W.H. Thorpe, Learning and instinct in animals, Methuen, Londres, 1956.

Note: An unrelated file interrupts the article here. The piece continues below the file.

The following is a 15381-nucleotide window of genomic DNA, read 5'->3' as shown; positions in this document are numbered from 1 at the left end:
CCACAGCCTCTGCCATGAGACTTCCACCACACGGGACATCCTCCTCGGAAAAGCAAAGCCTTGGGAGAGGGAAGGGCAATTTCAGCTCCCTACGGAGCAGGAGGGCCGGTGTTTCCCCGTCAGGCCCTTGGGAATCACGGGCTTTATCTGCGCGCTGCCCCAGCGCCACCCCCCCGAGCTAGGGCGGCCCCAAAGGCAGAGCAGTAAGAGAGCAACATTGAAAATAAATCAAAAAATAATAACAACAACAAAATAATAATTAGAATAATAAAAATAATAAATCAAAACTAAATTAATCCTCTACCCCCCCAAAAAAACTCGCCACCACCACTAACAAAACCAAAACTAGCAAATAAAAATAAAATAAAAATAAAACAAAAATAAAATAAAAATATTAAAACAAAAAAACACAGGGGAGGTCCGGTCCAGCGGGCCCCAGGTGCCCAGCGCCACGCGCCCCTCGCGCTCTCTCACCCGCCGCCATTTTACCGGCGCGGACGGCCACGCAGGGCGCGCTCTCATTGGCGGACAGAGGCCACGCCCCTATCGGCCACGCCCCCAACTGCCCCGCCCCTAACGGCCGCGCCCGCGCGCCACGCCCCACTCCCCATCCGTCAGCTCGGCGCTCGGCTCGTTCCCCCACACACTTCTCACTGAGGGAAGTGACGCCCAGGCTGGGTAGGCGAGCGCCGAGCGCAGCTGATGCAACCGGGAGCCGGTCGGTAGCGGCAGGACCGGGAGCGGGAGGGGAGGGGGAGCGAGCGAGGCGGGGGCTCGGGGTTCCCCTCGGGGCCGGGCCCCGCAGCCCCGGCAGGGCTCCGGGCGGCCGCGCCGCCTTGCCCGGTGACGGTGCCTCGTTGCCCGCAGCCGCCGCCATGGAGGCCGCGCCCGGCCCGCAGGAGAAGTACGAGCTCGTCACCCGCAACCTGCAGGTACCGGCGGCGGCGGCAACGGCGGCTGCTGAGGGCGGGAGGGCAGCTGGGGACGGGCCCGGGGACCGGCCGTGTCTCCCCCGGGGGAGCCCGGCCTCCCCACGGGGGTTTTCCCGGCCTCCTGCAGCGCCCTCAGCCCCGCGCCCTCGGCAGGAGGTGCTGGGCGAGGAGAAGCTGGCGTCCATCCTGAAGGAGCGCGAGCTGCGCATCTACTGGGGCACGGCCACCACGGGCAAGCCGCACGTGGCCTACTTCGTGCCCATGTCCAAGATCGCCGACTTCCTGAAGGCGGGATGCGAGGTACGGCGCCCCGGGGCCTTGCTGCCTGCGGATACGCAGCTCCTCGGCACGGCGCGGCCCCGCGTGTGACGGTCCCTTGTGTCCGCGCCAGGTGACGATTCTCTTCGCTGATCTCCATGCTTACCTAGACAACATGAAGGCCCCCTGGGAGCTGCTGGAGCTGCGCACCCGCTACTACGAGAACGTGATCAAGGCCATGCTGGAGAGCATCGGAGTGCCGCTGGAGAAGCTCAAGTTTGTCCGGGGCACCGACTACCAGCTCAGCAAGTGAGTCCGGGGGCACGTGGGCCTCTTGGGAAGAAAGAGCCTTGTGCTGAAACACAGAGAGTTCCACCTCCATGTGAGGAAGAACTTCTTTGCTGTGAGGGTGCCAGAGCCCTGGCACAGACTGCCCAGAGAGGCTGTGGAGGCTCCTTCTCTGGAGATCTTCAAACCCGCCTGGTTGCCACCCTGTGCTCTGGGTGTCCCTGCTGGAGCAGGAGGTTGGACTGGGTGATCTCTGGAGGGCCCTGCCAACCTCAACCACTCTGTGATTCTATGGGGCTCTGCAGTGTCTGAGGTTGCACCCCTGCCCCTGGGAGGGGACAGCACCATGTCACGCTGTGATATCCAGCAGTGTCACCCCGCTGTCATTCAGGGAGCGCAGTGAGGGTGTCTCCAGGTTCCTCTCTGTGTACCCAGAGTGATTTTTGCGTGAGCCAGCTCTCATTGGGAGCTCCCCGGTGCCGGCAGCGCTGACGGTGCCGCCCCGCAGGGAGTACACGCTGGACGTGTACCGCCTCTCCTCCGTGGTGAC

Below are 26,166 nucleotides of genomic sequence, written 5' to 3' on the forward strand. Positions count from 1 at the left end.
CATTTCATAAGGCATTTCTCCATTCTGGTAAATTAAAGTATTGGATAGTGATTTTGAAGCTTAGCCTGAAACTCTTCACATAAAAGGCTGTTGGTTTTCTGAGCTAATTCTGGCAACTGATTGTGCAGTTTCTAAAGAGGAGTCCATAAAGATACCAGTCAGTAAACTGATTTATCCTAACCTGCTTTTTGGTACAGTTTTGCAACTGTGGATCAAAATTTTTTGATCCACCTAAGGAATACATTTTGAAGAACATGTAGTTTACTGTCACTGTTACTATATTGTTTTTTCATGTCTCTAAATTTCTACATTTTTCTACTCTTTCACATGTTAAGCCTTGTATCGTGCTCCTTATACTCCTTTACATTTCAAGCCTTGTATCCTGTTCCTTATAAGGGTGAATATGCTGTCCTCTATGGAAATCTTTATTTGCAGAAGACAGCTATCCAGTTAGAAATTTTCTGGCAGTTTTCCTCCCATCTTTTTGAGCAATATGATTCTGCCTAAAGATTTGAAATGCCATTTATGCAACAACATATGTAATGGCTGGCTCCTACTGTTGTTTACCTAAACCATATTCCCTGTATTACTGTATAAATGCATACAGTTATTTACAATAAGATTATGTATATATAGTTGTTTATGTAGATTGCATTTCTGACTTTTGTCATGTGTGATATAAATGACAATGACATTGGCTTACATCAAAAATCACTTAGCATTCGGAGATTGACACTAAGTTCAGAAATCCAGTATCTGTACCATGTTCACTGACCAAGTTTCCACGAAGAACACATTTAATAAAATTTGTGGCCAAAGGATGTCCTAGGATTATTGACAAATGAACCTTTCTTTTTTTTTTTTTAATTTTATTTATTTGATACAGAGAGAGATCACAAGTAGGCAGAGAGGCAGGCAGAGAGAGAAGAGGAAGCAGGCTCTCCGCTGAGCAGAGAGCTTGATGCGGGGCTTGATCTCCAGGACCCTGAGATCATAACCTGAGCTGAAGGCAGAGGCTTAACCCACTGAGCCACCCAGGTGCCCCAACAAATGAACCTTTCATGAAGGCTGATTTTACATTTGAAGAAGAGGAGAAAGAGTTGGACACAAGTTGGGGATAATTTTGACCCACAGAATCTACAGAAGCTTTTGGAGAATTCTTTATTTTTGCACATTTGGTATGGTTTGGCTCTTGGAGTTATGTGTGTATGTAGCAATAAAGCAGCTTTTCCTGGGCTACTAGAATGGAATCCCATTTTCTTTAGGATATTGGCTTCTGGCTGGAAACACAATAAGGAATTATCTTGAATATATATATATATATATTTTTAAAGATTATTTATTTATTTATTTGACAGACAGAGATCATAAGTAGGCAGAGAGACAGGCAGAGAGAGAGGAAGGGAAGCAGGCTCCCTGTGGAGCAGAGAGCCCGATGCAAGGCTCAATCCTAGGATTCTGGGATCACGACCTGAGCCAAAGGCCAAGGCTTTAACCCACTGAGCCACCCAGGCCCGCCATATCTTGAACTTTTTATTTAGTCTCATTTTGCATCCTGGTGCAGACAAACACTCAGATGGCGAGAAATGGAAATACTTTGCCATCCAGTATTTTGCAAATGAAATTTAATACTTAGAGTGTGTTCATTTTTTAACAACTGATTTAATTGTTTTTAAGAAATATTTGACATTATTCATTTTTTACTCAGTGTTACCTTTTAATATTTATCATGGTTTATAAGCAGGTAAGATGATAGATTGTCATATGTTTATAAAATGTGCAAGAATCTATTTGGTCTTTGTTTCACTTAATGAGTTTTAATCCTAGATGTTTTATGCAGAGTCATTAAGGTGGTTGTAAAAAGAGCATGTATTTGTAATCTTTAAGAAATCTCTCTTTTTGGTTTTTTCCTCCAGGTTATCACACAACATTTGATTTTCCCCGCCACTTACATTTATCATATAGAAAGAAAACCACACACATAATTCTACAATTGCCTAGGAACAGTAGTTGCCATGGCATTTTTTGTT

Perhaps an even more remarkable example of such flexibility in repair is shown by the work of Dembowski (1933) on the tube-building of the caddis larva of the genus Molanna (Fig. 5), quoted by Russell (1945). If deprived of its case, the insect will build a new one of the same pattern, and this it does by burying itself in the sand, backing downwards, and pushing a mound of sand grains towards its head, at the same time binding them into a loose bundle with silk from the labial glands. This form an anchor to which the insect then attaches its anal hooks. Having done this, it makes a ring or section of tube round its body, carefully selecting suitable pieces to fit into the growing mosaic by adding material from the anterior edge from the holdfast. Wings are built by stretching at full length out of the tube, but as the insect always keeps its anal hooks within the tube, it cannot reach back far enough to complete the hinder part of the wings, and it usually achieves the normal and typical shape by lengthening the tube in front and cutting it off behind. Cutting away an unwanted part may also occur as follows: if a number of larvae are ejected from their cases but allowed to return they fail to get back to theright ones, and some of course get cases which are too large and others too small. The larva which gets into too large a case first cuts off a piece of the front of the tube and then a piece of the overhanging roof, as shown in the accompanying illustration (ig. 5), thus getting once more a tube of the right size. But the power of adaptation to accidental injury of the case does not ed here. If the roof is damaged, the missing part may be simply replaced. If the hinder part or up to 15 per cent. of the case is removed, an extra piece will be built on in front and the posterior part of the case is cut away. The insect may then extend it in front as before, or alternatively it may turn round and restore the missing part and then turn back -then the variety of response is very great. Dembowski described six main ones. Firstly, a new case may be built, a pieces of the old one merely being uses as a holdfast which is later cut away. Secondly, the case may be repaired by building on its front. Thirdly, repair may be accomplished by building on at the back and then turning and cutting off the roof and front part of the tube, then rebuilding the former. Fourthly, there is the possibility of building a new front end on to the hinder part and inhabiting it, but leaving the original front intact so that we now have a tube with two fronts. Fifthly, a new front end may be built and the rest trimmed off so as to create a permanently reversed tubes. Lastly, the insect may buid first in front and then cut off the new roof, reverse and build the hind end. In all these examples we get the impression that the goal is not a sequence of actions, or not that alone, but the construction of a case, or nest, of a particular pattern. It is true that these observations are in one sense unsatisfactory, in that the experiments should really have been performed only with animals which were constructing their cases for the first time. For otherwise it is always possible to argue that the previous eexperience of building a completed nest or tube by an innate chain-reflex series of actions may have resulted in a Learning of the details of the goal object. Indeed, Dembowski has shown that there is improvement in case-building with repetition of experience, for when four consecutive cases are built by the same individual, the fourth is better in a number of respects that is the first. But, whether previous expériences does not lead to the Learning of détails of thefinal stimulus, this work does very strongly suggest the exiostence of an extremely short-term purpose guiding the actions towards a goal. Further observations on the process by which Molanna selects the material for its case are provided by Szlep (1958), Frankhauser and Reik (1935) in America have published accounts of the nest-building of the caddis-fly larva, Neuronia postica, when supplied with abnormal materials for making the cases and when the first and second pairs of larval legs are lacking. Even in these conditions, the larva showed remarkable adaptability in achieving the construction of cases which were surprisingly near normality. Dudziak (1950) has carried out a similar study on the Caddis Phryganea and Miklaszewska (1948) on the aquatic caterpillar of Nymphula Brickenstein (1955) finds however that the snare construction of the caddis Neureclipsis is very dependent on water-current and other conditions.